Wentz Pharmacy

The Wentz Pharmacy building was built in 1912. It housed Stukey's Pharmacy on the west half of the building, and a grocery on the east half. The pharmacy served as the village's first post office, with Stukey as the postmaster. In 1925, Roy Wentz Sr. bought the building and began operating Wentz Pharmacy in the west half of the building. The east side of the building was occupied for a time by Klingbeil’s grocery and Willard Restaurant, but in 1933 Wentz expanded the store to encompass both sides of the building. In 1938, Wentz Pharmacy was called the “finest neighborhood drugstore in the United States” by Eli-Lilly Pharmaceuticals. Generations of Bexley residents agreed. The store also received attention when, in 1933, manager Ralph Sears made a refrigerator to keep medicines cold. This attracted the attention of several national companies such as GE and Whirlpool.

The store and the soda fountain inside became a fixture for the entire community, especially for students of the local high school. Graduates of the Bexley High School Class of 1938 stopped in during their 50th class reunion to see if the initials they had carved into the front windows as seniors were still there (they were). The store also offered delivery for ice cream and medicine. The store had several Harley Davidson motorcycles with refrigerated compartments that were used for the deliveries. Dry ice kept the contents cold. By 1940, the store was making 250 deliveries a day.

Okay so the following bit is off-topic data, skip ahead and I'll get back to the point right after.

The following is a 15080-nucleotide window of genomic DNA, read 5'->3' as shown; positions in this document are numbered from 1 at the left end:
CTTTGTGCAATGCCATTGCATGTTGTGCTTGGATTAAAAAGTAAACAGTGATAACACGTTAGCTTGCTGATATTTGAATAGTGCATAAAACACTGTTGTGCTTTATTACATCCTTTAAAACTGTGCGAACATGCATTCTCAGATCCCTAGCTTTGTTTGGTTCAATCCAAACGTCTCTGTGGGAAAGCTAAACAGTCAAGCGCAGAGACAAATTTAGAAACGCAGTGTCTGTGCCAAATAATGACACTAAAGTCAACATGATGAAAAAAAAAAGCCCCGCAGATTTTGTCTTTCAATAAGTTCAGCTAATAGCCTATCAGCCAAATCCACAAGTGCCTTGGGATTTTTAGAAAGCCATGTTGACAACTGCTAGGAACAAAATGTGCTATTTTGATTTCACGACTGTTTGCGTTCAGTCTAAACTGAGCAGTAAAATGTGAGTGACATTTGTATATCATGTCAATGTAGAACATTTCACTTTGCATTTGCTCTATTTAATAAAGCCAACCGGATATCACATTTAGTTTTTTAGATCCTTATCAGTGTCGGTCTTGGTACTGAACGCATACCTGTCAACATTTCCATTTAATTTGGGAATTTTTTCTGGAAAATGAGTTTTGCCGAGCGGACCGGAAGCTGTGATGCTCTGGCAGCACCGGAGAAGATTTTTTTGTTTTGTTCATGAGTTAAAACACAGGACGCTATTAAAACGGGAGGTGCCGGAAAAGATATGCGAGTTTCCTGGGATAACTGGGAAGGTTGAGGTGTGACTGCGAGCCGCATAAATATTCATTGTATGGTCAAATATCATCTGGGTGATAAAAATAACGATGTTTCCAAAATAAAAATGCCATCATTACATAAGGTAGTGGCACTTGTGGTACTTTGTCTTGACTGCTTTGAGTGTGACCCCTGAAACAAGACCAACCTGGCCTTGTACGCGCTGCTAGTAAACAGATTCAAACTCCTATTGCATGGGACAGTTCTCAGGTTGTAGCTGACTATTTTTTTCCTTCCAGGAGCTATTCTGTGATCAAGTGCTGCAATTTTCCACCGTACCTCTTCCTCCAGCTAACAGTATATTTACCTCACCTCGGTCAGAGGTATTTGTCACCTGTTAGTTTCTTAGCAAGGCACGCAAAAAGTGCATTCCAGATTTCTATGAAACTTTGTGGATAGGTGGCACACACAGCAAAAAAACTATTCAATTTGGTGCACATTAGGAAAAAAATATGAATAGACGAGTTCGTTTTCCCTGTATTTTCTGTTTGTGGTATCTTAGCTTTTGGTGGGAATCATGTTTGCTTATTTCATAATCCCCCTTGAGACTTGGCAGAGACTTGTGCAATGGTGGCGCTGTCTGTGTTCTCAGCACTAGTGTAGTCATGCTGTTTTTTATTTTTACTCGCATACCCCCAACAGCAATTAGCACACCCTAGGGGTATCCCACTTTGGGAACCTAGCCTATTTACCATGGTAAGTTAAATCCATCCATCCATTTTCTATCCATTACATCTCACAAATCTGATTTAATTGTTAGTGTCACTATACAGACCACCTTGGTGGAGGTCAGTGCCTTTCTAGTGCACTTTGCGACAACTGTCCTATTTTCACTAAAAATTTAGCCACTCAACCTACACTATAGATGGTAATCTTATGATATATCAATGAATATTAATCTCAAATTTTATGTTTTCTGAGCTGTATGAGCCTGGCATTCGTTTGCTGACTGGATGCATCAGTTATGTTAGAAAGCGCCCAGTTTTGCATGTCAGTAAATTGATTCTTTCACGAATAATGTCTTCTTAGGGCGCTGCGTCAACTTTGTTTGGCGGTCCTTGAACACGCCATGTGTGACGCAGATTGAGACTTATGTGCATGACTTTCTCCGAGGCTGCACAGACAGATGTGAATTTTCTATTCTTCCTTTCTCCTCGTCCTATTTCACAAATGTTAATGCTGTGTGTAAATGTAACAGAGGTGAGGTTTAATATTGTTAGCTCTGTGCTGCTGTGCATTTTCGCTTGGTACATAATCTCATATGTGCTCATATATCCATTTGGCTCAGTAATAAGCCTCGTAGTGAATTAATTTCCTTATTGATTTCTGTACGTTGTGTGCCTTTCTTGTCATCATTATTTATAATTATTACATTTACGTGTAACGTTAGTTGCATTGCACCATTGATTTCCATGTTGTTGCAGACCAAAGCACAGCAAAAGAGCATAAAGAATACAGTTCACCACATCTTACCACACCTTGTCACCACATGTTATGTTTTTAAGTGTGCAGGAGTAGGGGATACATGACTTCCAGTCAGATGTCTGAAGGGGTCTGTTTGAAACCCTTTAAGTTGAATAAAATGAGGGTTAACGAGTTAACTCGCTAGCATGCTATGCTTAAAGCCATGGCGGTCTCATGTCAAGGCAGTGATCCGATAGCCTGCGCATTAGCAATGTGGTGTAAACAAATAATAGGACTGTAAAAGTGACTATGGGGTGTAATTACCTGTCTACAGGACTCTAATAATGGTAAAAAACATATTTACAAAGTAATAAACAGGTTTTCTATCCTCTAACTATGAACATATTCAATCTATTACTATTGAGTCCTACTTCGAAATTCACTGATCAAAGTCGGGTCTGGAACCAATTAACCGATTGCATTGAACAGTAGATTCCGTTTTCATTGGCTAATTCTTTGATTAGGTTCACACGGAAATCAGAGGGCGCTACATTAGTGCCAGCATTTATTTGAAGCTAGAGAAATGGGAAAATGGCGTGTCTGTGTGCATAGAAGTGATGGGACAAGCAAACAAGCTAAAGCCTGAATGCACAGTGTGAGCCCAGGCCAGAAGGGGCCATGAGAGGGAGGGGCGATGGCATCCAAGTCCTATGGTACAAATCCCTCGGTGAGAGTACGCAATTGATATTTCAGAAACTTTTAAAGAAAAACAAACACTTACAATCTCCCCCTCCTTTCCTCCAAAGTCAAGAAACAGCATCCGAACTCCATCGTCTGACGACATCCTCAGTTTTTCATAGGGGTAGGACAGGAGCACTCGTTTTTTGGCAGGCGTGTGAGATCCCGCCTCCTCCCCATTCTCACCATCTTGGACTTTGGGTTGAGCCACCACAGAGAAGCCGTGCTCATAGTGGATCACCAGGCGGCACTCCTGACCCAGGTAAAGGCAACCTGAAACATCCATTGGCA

Roy Wentz Sr. was involved with the store up until a few years before his death in 1988. His son, Roy Wentz Jr., also managed the store. The store closed in 1989 and the building was sold. In 1991, Graeter’s Ice Cream moved into the building. To pay homage to Wentz Pharmacy, they restored the building’s molded tin ceiling and installed exterior signage similar to the original. At 102 years old, the building continues to bring happiness to people of all ages.

Photos Courtesy of Mary Wentz and Bexley Historical Society

Sources:

“Only Memories Will Remain of Wetnz Drugstore” by Jill Riepenhoff, Columbus Dispatch, Page B , May 2, 1989

“Historic Building to Get New Life” by Heidi G. Edens Bexley This Week, pages 1 and 5, March 11, 1991

“Part of Bexley History Leaves with Wentz” by Ken Drenten, Eastside Messenger, pages 1 and 2, May 8, 1989

“Saying Goodbye to Home, History” by Sue Ostrowski, Bexley News, page 1 and page 19, April 12, 1989